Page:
Tuesday the North Carolina Department of Health and Human Services’ (DHHS) Special Supplemental Nutrition Program for Women, Infants and Children (WIC) became a casualty of the Government shutdown in Washington. In a news release, the agency stated they will discontinue issuing benefits after today. DHHS said that 80 percent of eligible clients already have been issued food benefits for the month of October. Federal WIC funds available to North Carolina will be sufficient to cover WIC vouchers already issued for October, but not sufficient to issue additional vouchers, they stated. DHHS officials said that WIC clients should keep their nutrition appointments and continue redeeming October vouchers. Also, WIC vendors should continue normal operations to accept existing vouchers.
WCNC: WIC services to be limited in North Carolina
The Lincoln County Health Manager announced Tuesday that despite the government shutdown, WIC services will continue, however, the services will be limited. Effective Wednesday, Oct. 9, all North Carolina WIC offices will stop issuing new food vouchers to new clients. Current clients will be referred to community resources, such as food banks and pantries. Current clients who are not receiving food stamps or SNAP will be referred to their local Department of Social Services office to determine eligibility. The Mecklenburg County Health Department says new clients applying for the WIC services will be put on a waiting list.
Dig Triad: Government Shutdown Could Affect Child Care Centers
Who would have thought the federal government shutdown could end up shutting down daycare centers? It could happen. In Alamance County, about 500 children will lose their federal funding Wednesday. Some parents may have to stay home from work. The government helps them pay for some or all of their daycare tuition. "I might have to quit my job so that I can provide care for my child instead of being able to afford to work and let my child continue after-school care," Heather MacGowan, a parent, said. "I felt that this won’t affect me…the government shutting down. Then, yesterday, I find out I might not have child-care for my daughter."
The New York Times: Lift ‘Threats,’ Obama Insists, Spurning Talks
President Obama intensified his pressure on House Republicans on Tuesday, calling on them to “lift these threats from our families and our businesses” as the federal government remained shuttered into a second week and the possibility that the United States would default on its debts grew closer. Mr. Obama, holding firm to the position he first took more than a year ago, said at a lengthy news conference that he would not negotiate over the essential act of raising the nation’s debt limit or offer concessions to the Republican-led House to finance and reopen the government. But he raised the possibility of reopening the government and raising the debt limit in the short term to allow negotiations, a development Republicans saw as positive. “If they can’t do it for a long time, do it for the period of time in which these negotiations are taking place,” he said. Congress has a constitutional responsibility to both finance the government and keep it solvent, Mr. Obama said, and once the House acts, he will talk.
The Daily Beast: Extremely Conservative and Incredibly Out of Touch
As the U.S. government enters week two of Shutdown 2013, the Tea Party members who created this mess have gone bipolar. In the Senate, it’s a pity party. Over in the House, manic glee. Sen. Ted Cruz took to the Senate floor on Friday to whine that Democrats were invoking his name as the “root of all evil in the world.” This grandiose self-pity exaggerates the plaint. He is the root of only one evil, at least so far: the government shutdown. His Tea Party sidekick, Sen. Mike Lee, cried to radio host Hugh Hewittafter a meeting with displeased GOP colleagues, “It was an all-out attack against Ted Cruz and me. It was unflattering. It was unfair. It was demeaning.” Two grown men were giving us this crybaby routine as it was reported that actual babies were to go without formula, thanks to them. Almost nine million mothers and their children are at risk of having their benefits under the Women, Infant, and Children (WIC) program slashed or frozen. The U.S. Department of Agriculture has found stopgap funding, but warns that if the shutdown goes beyond October they will run out of money.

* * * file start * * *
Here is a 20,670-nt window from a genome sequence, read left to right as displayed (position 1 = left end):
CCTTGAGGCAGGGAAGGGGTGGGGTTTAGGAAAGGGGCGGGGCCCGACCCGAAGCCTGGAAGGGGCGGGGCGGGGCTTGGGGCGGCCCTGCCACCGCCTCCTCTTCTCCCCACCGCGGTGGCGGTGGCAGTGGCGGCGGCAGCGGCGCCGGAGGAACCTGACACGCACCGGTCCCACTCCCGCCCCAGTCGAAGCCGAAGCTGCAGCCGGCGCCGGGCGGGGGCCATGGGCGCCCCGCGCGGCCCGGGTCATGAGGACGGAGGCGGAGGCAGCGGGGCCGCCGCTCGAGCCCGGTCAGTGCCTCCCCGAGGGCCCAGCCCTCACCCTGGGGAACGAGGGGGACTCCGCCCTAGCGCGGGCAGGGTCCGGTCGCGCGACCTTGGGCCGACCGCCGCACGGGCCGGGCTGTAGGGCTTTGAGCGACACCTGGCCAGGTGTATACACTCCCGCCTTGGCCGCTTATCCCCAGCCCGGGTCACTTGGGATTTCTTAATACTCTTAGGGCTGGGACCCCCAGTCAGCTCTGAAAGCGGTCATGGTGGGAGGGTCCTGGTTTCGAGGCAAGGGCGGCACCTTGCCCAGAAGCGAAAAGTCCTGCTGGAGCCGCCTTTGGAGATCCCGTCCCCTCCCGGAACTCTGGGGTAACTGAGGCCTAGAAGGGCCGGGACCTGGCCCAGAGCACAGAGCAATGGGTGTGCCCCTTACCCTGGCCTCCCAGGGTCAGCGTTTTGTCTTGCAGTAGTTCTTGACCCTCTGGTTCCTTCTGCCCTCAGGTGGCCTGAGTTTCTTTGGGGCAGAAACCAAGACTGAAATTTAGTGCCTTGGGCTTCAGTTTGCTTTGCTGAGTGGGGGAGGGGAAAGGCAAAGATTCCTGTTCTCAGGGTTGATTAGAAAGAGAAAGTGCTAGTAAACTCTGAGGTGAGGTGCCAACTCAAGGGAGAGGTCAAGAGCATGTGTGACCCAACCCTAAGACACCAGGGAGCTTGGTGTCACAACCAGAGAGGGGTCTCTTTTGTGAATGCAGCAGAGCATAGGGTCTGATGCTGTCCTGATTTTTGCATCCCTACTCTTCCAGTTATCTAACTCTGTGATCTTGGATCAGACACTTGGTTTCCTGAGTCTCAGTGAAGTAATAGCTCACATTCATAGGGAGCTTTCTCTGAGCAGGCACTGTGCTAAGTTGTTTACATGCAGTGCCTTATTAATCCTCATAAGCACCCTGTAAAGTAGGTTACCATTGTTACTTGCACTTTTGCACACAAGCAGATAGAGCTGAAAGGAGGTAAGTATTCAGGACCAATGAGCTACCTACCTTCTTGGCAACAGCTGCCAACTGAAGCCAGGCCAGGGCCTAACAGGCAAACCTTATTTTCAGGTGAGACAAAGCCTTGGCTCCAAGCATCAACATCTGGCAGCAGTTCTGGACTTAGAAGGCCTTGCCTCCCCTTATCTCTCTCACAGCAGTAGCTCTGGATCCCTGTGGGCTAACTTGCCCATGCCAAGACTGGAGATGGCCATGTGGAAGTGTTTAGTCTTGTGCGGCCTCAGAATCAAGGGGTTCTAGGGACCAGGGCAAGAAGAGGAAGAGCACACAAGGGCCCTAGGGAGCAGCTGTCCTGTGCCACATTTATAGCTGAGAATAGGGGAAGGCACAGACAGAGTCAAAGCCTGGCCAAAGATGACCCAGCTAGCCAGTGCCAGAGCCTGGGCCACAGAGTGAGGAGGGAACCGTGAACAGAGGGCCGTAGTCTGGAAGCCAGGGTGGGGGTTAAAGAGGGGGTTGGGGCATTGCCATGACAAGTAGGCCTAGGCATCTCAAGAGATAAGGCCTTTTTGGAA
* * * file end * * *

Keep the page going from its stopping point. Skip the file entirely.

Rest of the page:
Real Clear Politics: Charging to the Cliff
Before showing how not working is working, Newt took some pokes at Democratic critics and, of course, the evil news media. He chastised White House communications director Dan Pfeiffer for the "viciousness" of his language — saying Republicans were "people with a bomb strapped to their chest," for instance — and called it "extraordinary." Exactly three sentences later, he called these Democrats "whiners, complainers and hysteria-mongers." Gingrich then explained how a breakdown in the system is really a fine example of how it was designed to work in the first place. You would not know this from the media, he said. He cited the many shutdowns of the Ronald Reagan-Tip O’Neill era that he said no one ever mentions. Yet, I managed with just a couple of keystrokes to come up with newspaper accounts of former shutdowns, including an exhaustive list on washingtonpost.com, published almost two weeks ago. The gravamen of Gingrich’s argument is that the present shutdown is rooted in the rights established by a band of barons who extracted the Magna Carta from a reluctant King John. "That contract committed the English king to live under the law," Gingrich wrote. "It asserted that he could only get additional money with the approval of his barons." Before that, Gingrich cited George Washington’s admiration for Joseph Addison’s play "Cato" — "a story of one man’s courageous willingness to die for freedom."
Dome: Months after approval, new tax law mired in questions
The sweeping tax overhaul approved in July is leading to mounting questions months later.